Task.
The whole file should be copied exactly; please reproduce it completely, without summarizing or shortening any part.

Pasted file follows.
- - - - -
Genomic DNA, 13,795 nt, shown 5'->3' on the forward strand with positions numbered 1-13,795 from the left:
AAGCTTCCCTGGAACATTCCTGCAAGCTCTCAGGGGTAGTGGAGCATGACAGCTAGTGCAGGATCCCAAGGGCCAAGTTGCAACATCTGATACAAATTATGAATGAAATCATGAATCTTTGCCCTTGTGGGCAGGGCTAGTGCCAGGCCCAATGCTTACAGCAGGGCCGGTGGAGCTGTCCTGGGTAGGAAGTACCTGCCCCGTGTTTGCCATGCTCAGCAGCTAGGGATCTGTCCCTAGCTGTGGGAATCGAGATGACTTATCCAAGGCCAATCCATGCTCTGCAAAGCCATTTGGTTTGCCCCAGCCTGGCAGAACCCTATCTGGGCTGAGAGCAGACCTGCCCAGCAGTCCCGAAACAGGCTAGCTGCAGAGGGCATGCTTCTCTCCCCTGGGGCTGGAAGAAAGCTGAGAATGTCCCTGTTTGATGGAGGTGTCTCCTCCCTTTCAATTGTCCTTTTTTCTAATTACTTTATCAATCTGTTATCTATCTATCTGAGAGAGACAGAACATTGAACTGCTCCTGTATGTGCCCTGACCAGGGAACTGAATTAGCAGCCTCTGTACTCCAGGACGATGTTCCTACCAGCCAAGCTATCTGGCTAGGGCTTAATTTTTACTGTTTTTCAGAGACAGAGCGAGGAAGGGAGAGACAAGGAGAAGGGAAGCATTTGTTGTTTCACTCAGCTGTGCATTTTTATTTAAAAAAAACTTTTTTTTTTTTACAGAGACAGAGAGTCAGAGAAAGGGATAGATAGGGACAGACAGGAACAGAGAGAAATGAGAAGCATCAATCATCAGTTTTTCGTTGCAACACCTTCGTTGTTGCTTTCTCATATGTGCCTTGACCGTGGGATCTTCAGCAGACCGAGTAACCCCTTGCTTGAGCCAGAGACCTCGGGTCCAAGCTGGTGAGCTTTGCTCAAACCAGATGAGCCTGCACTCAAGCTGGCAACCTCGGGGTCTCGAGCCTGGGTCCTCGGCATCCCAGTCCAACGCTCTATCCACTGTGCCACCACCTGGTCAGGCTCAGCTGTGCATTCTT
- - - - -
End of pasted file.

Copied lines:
Genomic DNA, 13,795 nt, shown 5'->3' on the forward strand with positions numbered 1-13,795 from the left:
AAGCTTCCCTGGAACATTCCTGCAAGCTCTCAGGGGTAGTGGAGCATGACAGCTAGTGCAGGATCCCAAGGGCCAAGTTGCAACATCTGATACAAATTATGAATGAAATCATGAATCTTTGCCCTTGTGGGCAGGGCTAGTGCCAGGCCCAATGCTTACAGCAGGGCCGGTGGAGCTGTCCTGGGTAGGAAGTACCTGCCCCGTGTTTGCCATGCTCAGCAGCTAGGGATCTGTCCCTAGCTGTGGGAATCGAGATGACTTATCCAAGGCCAATCCATGCTCTGCAAAGCCATTTGGTTTGCCCCAGCCTGGCAGAACCCTATCTGGGCTGAGAGCAGACCTGCCCAGCAGTCCCGAAACAGGCTAGCTGCAGAGGGCATGCTTCTCTCCCCTGGGGCTGGAAGAAAGCTGAGAATGTCCCTGTTTGATGGAGGTGTCTCCTCCCTTTCAATTGTCCTTTTTTCTAATTACTTTATCAATCTGTTATCTATCTATCTGAGAGAGACAGAACATTGAACTGCTCCTGTATGTGCCCTGACCAGGGAACTGAATTAGCAGCCTCTGTACTCCAGGACGATGTTCCTACCAGCCAAGCTATCTGGCTAGGGCTTAATTTTTACTGTTTTTCAGAGACAGAGCGAGGAAGGGAGAGACAAGGAGAAGGGAAGCATTTGTTGTTTCACTCAGCTGTGCATTTTTATTTAAAAAAAACTTTTTTTTTTTTACAGAGACAGAGAGTCAGAGAAAGGGATAGATAGGGACAGACAGGAACAGAGAGAAATGAGAAGCATCAATCATCAGTTTTTCGTTGCAACACCTTCGTTGTTGCTTTCTCATATGTGCCTTGACCGTGGGATCTTCAGCAGACCGAGTAACCCCTTGCTTGAGCCAGAGACCTCGGGTCCAAGCTGGTGAGCTTTGCTCAAACCAGATGAGCCTGCACTCAAGCTGGCAACCTCGGGGTCTCGAGCCTGGGTCCTCGGCATCCCAGTCCAACGCTCTATCCACTGTGCCACCACCTGGTCAGGCTCAGCTGTGCATTCTT